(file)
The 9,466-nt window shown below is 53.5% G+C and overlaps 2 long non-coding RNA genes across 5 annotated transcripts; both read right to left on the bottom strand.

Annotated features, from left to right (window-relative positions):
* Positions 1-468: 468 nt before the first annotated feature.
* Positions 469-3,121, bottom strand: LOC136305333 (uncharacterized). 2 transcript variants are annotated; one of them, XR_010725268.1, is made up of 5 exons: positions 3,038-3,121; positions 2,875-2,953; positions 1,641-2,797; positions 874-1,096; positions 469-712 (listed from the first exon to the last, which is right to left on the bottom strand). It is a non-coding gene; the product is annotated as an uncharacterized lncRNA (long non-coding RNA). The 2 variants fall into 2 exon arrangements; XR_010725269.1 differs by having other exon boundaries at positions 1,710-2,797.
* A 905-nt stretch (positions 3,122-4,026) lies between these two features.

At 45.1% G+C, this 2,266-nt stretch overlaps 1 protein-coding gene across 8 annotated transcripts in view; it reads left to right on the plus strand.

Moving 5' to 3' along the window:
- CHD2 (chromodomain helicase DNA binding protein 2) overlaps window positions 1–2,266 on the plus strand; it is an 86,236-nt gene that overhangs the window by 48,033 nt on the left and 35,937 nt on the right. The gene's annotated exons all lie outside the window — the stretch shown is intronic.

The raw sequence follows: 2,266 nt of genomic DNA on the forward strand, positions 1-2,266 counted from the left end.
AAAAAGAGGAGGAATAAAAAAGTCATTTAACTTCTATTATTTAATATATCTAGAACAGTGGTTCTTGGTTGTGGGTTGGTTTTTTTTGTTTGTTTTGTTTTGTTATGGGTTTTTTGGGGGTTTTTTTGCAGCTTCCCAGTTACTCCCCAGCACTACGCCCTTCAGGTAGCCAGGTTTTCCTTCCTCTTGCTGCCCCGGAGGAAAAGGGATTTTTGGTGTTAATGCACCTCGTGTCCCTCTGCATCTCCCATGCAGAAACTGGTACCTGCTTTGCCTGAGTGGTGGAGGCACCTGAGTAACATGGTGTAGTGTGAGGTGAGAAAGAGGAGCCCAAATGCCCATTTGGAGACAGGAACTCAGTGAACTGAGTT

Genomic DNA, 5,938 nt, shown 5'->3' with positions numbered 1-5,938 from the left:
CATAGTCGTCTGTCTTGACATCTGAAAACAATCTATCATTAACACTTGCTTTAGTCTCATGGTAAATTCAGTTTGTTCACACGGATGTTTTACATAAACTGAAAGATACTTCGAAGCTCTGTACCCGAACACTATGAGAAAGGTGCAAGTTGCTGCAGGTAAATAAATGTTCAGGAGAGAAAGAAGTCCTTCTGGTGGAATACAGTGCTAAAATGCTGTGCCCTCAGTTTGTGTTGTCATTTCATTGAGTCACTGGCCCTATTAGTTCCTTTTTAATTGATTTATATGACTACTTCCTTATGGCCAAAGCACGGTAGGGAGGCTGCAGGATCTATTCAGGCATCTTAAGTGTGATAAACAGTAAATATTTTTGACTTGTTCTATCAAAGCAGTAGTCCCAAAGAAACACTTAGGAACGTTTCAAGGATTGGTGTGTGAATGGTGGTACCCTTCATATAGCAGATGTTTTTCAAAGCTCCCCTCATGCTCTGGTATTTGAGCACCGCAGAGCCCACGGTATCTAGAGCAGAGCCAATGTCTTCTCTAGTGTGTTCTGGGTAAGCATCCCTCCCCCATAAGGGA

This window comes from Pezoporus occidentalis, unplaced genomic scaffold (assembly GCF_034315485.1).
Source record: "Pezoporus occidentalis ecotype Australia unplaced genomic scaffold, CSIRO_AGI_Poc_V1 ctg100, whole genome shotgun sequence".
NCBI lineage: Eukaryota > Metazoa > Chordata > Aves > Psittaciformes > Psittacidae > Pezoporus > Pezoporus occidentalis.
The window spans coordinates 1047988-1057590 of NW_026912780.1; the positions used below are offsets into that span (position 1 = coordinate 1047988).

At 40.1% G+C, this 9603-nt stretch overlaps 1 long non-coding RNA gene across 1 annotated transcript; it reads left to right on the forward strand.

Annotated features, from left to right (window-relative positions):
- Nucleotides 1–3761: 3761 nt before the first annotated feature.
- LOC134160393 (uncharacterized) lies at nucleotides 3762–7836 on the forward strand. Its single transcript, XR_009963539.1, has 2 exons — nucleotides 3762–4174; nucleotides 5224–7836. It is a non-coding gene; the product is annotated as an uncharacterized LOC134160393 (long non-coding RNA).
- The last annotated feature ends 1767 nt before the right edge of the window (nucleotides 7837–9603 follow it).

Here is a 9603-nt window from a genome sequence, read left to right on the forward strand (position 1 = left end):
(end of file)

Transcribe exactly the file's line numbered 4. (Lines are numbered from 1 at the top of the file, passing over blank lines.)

* Positions 469-3,121, bottom strand: LOC136305333 (uncharacterized). 2 transcript variants are annotated; one of them, XR_010725268.1, is made up of 5 exons: positions 3,038-3,121; positions 2,875-2,953; positions 1,641-2,797; positions 874-1,096; positions 469-712 (listed from the first exon to the last, which is right to left on the bottom strand). It is a non-coding gene; the product is annotated as an uncharacterized lncRNA (long non-coding RNA). The 2 variants fall into 2 exon arrangements; XR_010725269.1 differs by having other exon boundaries at positions 1,710-2,797.